This is a guest post contribution by Advait Joshi.
You’re worried about your presentation next week.
You’ve got an incredible idea - a project that could catapult your idea to superstardom. But you’ve got only one chance to do it, and you’re not sure you can.
You’ve never been particularly good at presentations, but you’ve always coasted by. Except, this time, you need to be more than good. You need to be stunning. You need to convince those guys that you can implement your dream project.
You practice and practice every day, thinking that that’s the answer to your problem. But you’ve always practiced before a presentation, and you’ve never found yourself doing markedly better.
You’re scared, but you’re pushing it down.
“I’m not afraid,” you say, then head on to the presentation.
Once it’s done, the fear returns. You didn’t speak loud enough. You looked up once during your presentation. It’s over. You’ve blown it, or so you think.
You go to Google and search for tips on presentations. But whatever you see is far too general, far too vague to ever apply to you. Are you destined to never find any actionable tips on how to give a breathtaking presentation?
The Five Ways You Can Improve Your Presentation
1. Work on Your Tonality
Your tonality is one of the most important aspects of your presentation. You may have the best information, body language, and stories in the world, but it probably won’t be worth a damn if you don’t speak clearly and confidently.
So how do you work on your tonality and, in general, your voice?
While improving your speaking ability is a huge topic that can easily take an entire article by itself, we’ll briefly run through the basics:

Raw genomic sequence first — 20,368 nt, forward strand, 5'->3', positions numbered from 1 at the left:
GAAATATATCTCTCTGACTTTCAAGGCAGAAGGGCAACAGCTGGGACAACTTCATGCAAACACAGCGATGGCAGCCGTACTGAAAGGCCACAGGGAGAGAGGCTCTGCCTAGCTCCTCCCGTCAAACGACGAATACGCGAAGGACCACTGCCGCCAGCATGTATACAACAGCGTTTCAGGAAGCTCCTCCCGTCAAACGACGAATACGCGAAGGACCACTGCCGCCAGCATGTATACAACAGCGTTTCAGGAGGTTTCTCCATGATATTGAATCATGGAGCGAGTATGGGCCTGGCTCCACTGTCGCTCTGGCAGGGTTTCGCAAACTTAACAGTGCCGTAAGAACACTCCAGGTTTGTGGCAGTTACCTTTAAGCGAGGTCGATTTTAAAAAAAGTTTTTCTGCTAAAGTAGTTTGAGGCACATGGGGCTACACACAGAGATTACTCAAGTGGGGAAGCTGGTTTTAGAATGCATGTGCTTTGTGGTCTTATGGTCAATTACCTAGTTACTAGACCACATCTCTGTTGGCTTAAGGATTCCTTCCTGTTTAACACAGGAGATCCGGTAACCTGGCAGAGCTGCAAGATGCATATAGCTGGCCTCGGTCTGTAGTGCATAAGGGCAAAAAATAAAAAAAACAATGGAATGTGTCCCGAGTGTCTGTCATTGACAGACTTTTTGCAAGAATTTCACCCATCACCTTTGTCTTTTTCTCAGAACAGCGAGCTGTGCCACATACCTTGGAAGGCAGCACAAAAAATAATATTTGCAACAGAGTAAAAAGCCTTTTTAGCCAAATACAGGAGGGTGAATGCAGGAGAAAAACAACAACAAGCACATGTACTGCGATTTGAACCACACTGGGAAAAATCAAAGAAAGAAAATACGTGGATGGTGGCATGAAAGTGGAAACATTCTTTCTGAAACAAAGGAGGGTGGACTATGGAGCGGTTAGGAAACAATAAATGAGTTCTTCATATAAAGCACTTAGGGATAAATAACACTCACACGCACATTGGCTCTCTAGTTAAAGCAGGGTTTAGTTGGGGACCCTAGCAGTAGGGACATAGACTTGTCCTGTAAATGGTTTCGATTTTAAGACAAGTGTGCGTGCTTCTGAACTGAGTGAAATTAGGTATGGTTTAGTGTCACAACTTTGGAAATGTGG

Give yourself at least five seconds for both inhaling and exhaling.
Consciously Force Yourself to Pause Frequently When Speaking
This gives you time to gather your thoughts without resorting to filler words and phrases e.g. umm, like, you know, etc.
Lower Your Speed
Take more time to say words, and enunciate them clearly. As long as you’re understandable and aren’t boring, people probably won’t even notice that you’ve reduced your speaking speed. This will also help you enunciate words better and avoid stuttering and mispronouncing words.
Control Your Pitch
Don’t speak in a monotone. Consciously vary your pitch depending on the situation. Don’t try to make huge changes in this department – subtlety is key.
Tongue-twisters may seem like childlike constructions meant to amaze and amuse, but they can be much more than that. Like most skills, speaking can be improved through exercise, and tongue-twisters are one of the best ways to exercise the part of your brain that deals with speech.
Follow the steps above and you can guarantee that you’ll at least get people to sit up and listen to you when you start speaking.
Furthermore, an orator’s voice will help you better every human interaction you may find yourself in.
Whether you’re trying to convince someone to do you a favor, lie your way out of some issue, or sell something to a potential client, your voice will be your best weapon.
If you’re interested more in learning about tonality, drop a comment below, and we might even end up doing a full-fledged article on this in the future.
2. Create Structure
There’s no one more boring than a rambler.
However, it’s not easy to be concise. Brevity doesn’t come easily to everyone.
Is there any way you can ensure that you’re not going to ramble?
What you need to do is to write down your central idea – your thesis. Then, write down everything else you want to present. Make sure you detail why your thesis is advantageous and what its downsides could be. Make sure you explain every facet of your thesis.
One of the best ways to organize the information you need is using a mind map. Find a nice app that allows you to create mind maps and go to town on it. Or go the traditional way and put pen to paper.
After you’re done, give it a quick onceover. Cut away anything that isn’t necessary or doesn’t help you build up to your thesis.
Once you’ve done that, decide on how you want your presentation to flow.
What do you need to talk about first? What do you need to talk about last? What needs to come in the middle? What statistics do you have, and where do you want to present them?